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T1 - The role of insulin receptor substrate 2 in hypothalamic and beta cell function

AU - Choudhury, A I

AU - Heffron, H

AU - Smith, M A

AU - Al-Qassab, H

AU - Xu, A W

AU - Selman, C

AU - Simmgen, M

AU - Clements, M

AU - Claret, M

AU - MacColl, G

AU - Bedford, D C

AU - Hisadome, K

AU - Diakonov, I

AU - Moosajee, V

AU - Bell, J D

AU - Speakman, J R

AU - Batterham, R L

AU - Barsh, G S

AU - Ashford, M L J

AU - Withers, D J

PY - 2005

Y1 - 2005

N2 - Insulin receptor substrate 2 (Irs2) plays complex roles in energy homeostasis. We generated mice lacking Irs2 in beta cells and a population of hypothalamic neurons (RIPCreIrs2KO), in all neurons (NesCreIrs2KO), and in proopiomelanocortin neurons (POMCCreIrs2KO) to determine the role of Irs2 in the CNS and beta cell. RIPCreIrs2KO mice displayed impaired glucose tolerance and reduced P cell mass. Overt diabetes did not ensue, because beta cells escaping Cre-mediated recombination progressively populated islets. RIPCreIrs2KO and NesCreIrs2KO mice displayed hyperphagia, obesity, and increased body length, which suggests altered melanocortin action. POMCCreIrs2KO mice did not display this phenotype. RIPCreIrs2KO and NesCreIrs2KO mice retained leptin sensitivity, which suggests that CNS Irs2 pathways are not required for leptin action. NesCreIrs2KO and POMCCreIrs2KO mice did not display reduced beta cell mass, but NesCreIrs2KO mice displayed mild abnormalities of glucose homeostasis. RIPCre neurons did not express POMC or neuropeptide Y. Insulin and a melanocortin agonist depolarized RIPCre neurons, whereas leptin was ineffective. Insulin hyperpolarized and leptin depolarized POMC neurons. Our findings demonstrate a critical role for IRS2 in beta cell and hypothalamic function and provide insights into the role of RIPCre neurons, a distinct hypothalamic neuronal population, in growth and energy homeostasis.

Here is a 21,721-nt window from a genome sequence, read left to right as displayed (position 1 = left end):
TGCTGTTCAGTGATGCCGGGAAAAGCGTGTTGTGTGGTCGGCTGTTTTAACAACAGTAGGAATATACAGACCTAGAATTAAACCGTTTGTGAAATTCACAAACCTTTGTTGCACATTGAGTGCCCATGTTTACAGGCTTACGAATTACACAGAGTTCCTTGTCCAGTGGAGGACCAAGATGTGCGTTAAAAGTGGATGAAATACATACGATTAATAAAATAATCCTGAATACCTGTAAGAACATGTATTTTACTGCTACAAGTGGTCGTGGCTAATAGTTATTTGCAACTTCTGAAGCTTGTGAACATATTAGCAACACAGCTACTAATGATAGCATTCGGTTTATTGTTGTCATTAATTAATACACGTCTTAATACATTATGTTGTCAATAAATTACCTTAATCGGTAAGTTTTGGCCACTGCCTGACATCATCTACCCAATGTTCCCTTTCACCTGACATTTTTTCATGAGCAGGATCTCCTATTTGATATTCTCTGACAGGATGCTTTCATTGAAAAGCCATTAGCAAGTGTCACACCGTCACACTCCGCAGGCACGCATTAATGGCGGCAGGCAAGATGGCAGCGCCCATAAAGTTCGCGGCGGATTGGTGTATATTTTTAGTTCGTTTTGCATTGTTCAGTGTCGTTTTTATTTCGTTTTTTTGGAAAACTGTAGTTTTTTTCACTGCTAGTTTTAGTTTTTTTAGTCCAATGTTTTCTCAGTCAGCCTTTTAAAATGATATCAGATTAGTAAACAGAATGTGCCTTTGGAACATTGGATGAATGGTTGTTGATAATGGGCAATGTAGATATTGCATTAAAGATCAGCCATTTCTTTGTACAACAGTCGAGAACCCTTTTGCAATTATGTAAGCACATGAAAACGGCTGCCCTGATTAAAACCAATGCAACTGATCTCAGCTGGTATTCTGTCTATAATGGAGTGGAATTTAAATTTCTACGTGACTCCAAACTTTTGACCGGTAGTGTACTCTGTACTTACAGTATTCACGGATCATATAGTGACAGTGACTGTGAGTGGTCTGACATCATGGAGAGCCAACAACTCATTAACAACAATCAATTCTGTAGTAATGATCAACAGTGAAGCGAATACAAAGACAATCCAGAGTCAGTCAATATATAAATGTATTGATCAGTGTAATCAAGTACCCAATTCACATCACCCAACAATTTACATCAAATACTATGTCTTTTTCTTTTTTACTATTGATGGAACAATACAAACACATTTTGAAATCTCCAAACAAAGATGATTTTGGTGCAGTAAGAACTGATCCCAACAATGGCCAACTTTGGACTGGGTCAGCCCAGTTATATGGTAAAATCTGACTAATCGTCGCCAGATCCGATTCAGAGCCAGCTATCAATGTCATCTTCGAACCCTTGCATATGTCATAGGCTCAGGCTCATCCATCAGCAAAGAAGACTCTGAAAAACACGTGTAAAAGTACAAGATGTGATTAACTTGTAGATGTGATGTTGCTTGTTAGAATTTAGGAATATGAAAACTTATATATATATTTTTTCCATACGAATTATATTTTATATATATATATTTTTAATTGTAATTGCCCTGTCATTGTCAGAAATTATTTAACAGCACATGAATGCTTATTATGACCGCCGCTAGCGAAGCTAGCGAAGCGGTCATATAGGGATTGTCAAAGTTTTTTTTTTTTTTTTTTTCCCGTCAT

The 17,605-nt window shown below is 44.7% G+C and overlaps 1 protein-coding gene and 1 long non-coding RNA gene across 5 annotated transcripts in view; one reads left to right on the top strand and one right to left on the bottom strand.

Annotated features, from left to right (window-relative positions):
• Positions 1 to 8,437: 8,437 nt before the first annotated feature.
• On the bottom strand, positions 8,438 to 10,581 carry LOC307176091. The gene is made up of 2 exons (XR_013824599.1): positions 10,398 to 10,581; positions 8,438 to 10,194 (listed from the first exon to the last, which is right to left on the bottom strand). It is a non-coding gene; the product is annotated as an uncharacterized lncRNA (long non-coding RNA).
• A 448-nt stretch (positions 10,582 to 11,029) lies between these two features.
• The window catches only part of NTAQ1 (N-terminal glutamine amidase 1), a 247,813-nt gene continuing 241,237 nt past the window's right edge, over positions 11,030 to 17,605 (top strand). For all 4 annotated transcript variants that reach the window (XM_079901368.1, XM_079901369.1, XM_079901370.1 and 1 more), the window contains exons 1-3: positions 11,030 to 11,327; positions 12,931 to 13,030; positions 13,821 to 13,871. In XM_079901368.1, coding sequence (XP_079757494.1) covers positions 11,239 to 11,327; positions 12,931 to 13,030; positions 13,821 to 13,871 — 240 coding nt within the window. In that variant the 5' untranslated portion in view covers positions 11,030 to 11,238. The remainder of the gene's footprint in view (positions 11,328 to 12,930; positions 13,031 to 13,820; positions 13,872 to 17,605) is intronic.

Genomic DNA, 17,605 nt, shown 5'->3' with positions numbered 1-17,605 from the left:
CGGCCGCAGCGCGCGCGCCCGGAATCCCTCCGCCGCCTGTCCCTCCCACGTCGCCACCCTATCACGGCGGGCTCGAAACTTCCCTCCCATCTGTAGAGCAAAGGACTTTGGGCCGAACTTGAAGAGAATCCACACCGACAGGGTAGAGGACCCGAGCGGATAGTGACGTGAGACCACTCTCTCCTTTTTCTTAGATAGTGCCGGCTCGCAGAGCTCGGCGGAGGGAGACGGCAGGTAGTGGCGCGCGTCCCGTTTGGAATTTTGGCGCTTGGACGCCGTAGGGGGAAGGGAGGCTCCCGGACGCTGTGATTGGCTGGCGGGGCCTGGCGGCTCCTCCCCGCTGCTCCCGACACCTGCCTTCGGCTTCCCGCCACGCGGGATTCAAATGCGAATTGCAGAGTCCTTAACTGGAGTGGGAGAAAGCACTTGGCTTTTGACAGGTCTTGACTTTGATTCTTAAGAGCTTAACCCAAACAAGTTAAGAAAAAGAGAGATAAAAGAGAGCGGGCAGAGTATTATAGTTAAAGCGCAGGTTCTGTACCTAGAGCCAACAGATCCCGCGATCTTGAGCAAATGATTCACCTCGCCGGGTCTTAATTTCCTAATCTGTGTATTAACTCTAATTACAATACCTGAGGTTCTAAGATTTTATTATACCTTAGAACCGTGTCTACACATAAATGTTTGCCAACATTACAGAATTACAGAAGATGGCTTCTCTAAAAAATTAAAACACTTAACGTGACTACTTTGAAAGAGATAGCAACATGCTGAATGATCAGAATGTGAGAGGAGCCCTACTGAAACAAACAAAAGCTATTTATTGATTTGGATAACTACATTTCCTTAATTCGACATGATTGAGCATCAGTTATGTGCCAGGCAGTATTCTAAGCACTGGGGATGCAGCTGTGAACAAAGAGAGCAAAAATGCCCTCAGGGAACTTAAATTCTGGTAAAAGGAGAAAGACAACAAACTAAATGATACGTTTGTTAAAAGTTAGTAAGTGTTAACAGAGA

AB - Insulin receptor substrate 2 (Irs2) plays complex roles in energy homeostasis. We generated mice lacking Irs2 in beta cells and a population of hypothalamic neurons (RIPCreIrs2KO), in all neurons (NesCreIrs2KO), and in proopiomelanocortin neurons (POMCCreIrs2KO) to determine the role of Irs2 in the CNS and beta cell. RIPCreIrs2KO mice displayed impaired glucose tolerance and reduced P cell mass. Overt diabetes did not ensue, because beta cells escaping Cre-mediated recombination progressively populated islets. RIPCreIrs2KO and NesCreIrs2KO mice displayed hyperphagia, obesity, and increased body length, which suggests altered melanocortin action. POMCCreIrs2KO mice did not display this phenotype. RIPCreIrs2KO and NesCreIrs2KO mice retained leptin sensitivity, which suggests that CNS Irs2 pathways are not required for leptin action. NesCreIrs2KO and POMCCreIrs2KO mice did not display reduced beta cell mass, but NesCreIrs2KO mice displayed mild abnormalities of glucose homeostasis. RIPCre neurons did not express POMC or neuropeptide Y. Insulin and a melanocortin agonist depolarized RIPCre neurons, whereas leptin was ineffective. Insulin hyperpolarized and leptin depolarized POMC neurons. Our findings demonstrate a critical role for IRS2 in beta cell and hypothalamic function and provide insights into the role of RIPCre neurons, a distinct hypothalamic neuronal population, in growth and energy homeostasis.

KW - BODY-WEIGHT

KW - PANCREATIC-ISLETS

KW - ARCUATE NUCLEUS

KW - FOOD-INTAKE

KW - STEM-CELLS

KW - MICE

KW - GENE

KW - DISRUPTION

KW - RESISTANCE

KW - EXPRESSION

M3 - Article

VL - 115

SP - 940

EP - 950

JO - The Journal of Clinical Investigation

JF - The Journal of Clinical Investigation

SN - 0021-9738

ER -